“A lot of fans are either arriving in Japan early or staying for a few days longer afterwards,” she wrote in an email.
With such concertgoers booking hotels and side trips to Kyoto or other destinations, Ms. Swift’s four-night Tokyo gigs could prove lucrative for the domestic tourism industry.
Mariel Milner, 32, a communications strategy director at an advertising agency in New York, and Lindsay Milner Katz, 31, a sales director at a New York media company, said they had not initially planned this year to visit their sister, Dianne Milner, 34, who works in Tokyo as a lawyer for Hewlett-Packard.
But when Dianne managed to secure lottery slots to buy three V.I.P. tickets to one of the Tokyo dates for about $350 apiece — with the favorable exchange rate, much cheaper than such seats might have cost in the United States — the sisters decided to book flights to Japan.
“We said, ‘What’s a flight? And we can stay with our sister,’” Mariel Milner said on a call from a hotel room in Kyoto, where the women had traveled with their husbands for a 24-hour visit before returning to Tokyo for the final concert on Saturday. “So we rationalized it, because it’s once in a lifetime.”
Similarly, Monika Gami, who moved last summer to Tokyo from New Jersey with her family, had two of her husband’s cousins in town to see Ms. Swift. But “I am not sure I would consider it visiting us,” Ms. Gami said. “Their trip here was planned before we even got here.”
The excitement of having Ms. Swift in Tokyo prompted reports of what the star herself was doing with her time in Japan.
Kiyoshi Kawasaki, who owns Turret Coffee in the Tsukiji neighborhood of Tokyo, said that Ms. Swift had visited his shop on Monday, but that he had not been sure of who it was until he saw photos of Ms. Swift in an Instagram post by the Japanese edition of Vogue.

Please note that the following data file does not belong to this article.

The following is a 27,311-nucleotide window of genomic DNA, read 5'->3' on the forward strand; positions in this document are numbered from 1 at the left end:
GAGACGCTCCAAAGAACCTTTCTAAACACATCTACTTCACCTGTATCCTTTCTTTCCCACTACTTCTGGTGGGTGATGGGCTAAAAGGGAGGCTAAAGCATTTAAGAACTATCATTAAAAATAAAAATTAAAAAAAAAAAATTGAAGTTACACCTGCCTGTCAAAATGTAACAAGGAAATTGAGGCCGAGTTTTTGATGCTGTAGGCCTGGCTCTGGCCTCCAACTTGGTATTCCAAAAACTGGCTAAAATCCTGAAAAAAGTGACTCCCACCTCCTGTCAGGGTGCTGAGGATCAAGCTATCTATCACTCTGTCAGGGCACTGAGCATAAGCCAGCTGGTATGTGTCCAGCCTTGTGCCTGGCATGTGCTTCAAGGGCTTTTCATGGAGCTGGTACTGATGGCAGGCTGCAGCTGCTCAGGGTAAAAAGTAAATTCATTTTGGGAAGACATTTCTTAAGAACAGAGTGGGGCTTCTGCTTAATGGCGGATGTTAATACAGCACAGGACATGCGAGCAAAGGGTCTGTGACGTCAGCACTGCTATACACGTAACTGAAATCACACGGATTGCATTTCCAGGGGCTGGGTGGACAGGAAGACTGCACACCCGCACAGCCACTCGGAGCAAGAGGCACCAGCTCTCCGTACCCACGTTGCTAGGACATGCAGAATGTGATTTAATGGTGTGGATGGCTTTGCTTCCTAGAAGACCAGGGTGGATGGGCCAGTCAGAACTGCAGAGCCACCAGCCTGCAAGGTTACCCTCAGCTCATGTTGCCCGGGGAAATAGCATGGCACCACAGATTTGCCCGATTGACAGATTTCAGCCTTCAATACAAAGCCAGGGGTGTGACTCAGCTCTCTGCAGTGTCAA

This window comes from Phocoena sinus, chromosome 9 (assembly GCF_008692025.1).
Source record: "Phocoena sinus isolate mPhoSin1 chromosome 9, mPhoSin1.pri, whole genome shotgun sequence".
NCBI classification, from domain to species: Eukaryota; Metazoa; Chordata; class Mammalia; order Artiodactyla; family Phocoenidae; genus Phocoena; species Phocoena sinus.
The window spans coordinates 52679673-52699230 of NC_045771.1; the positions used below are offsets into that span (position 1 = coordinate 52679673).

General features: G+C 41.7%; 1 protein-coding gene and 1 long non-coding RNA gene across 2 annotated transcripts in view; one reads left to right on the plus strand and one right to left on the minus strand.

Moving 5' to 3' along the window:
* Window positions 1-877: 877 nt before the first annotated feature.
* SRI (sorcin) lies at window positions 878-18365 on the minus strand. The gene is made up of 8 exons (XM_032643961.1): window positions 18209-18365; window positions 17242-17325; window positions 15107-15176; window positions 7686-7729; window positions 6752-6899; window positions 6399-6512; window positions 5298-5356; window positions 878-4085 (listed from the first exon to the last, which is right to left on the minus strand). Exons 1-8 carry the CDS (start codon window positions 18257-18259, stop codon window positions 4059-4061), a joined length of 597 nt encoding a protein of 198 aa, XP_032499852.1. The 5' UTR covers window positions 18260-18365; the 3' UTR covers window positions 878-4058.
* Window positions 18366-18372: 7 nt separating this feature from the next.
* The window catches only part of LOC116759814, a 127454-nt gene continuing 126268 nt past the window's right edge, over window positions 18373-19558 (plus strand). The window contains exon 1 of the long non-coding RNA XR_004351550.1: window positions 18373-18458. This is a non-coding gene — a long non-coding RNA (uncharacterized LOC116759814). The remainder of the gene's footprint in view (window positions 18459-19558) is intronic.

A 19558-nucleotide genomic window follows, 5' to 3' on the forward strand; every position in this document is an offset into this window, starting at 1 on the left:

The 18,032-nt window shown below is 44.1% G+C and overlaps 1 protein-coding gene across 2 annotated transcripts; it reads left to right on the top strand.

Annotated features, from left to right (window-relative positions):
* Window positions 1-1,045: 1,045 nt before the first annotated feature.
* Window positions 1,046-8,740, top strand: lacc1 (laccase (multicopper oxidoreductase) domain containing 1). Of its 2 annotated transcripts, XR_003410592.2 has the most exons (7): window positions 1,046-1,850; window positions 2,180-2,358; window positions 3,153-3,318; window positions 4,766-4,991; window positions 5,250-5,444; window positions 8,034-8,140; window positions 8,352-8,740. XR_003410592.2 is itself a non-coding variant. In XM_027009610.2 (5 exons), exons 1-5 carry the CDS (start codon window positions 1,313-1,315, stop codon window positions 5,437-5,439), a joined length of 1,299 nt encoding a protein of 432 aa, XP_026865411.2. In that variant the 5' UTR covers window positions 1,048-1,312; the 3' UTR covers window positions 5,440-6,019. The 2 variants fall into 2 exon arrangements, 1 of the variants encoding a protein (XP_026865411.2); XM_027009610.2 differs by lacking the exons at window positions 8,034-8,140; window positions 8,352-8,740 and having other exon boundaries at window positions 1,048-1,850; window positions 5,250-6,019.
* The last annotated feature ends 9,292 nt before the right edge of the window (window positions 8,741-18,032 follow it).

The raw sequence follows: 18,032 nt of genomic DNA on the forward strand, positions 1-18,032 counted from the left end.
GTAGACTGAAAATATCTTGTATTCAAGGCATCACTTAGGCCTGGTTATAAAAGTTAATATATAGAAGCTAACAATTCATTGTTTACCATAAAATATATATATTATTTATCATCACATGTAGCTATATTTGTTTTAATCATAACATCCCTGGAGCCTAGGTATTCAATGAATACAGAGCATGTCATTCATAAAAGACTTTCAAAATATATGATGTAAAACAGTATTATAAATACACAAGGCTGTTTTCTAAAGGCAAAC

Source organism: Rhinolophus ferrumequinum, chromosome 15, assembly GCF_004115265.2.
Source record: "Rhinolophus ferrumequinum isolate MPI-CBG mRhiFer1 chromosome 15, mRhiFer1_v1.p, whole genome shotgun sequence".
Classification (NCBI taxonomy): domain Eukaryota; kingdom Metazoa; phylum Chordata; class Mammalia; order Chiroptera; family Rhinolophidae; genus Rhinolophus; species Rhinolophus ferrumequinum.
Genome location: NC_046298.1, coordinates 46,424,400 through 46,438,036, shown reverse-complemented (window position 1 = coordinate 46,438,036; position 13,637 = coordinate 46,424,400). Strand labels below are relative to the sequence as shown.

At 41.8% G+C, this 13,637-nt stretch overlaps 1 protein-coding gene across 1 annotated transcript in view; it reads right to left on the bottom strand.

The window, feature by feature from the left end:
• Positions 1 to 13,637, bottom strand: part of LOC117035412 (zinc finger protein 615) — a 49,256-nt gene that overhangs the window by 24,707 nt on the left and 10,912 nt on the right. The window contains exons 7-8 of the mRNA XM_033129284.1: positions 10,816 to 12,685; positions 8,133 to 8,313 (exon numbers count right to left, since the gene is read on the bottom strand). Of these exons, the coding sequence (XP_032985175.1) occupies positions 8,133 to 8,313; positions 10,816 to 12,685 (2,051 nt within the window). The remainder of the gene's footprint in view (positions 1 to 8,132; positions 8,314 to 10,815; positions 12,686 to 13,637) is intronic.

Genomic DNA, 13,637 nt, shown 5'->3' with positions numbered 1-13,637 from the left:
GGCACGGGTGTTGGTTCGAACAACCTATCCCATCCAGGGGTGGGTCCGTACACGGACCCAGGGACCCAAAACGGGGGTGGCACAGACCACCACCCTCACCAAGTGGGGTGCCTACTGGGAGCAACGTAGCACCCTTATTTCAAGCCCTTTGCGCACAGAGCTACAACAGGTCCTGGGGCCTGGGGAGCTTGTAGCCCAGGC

Mr. Kawasaki said he could have sworn that Ms. Swift had stood in line for coffee with Selena Gomez, a fellow pop star; Brittany Mahomes, whose husband, Patrick Mahomes, is a Kansas City Chiefs quarterback and teammate of Ms. Swift’s boyfriend, Travis Kelce; and one more woman.
Representatives for Ms. Gomez said that she was not in Tokyo. And a spokesman for the Chiefs, who will face the San Francisco 49ers in the Super Bowl this weekend, did not reply to an email asking whether Ms. Mahomes was in Japan.
On Friday night, one Swiftie, Jazmine Sydney Tanay, 23, a loyal fan for 16 years who had flown in that morning from the Philippines, had her wish come true in more ways than one.
Before the concert, as she munched on a rice ball from a food stand inside the dome, she said she was hoping that Ms. Swift would tell the audience directly about her next album.
As the show opened, Ms. Swift did just that. Working the crowd, she said that the fans in Tokyo were the most stylish. Gazing out at the dome, she told them that she had said to herself the word “kawaii,” Japanese for cute.
As Ms. Swift launched into “Cruel Summer” from her 2019 album, “Lover,” the audience leaped to their feet, causing the stands to tremble. No word yet on whether the activity registered on any seismometers.
Muktita Suhartono contributed reporting.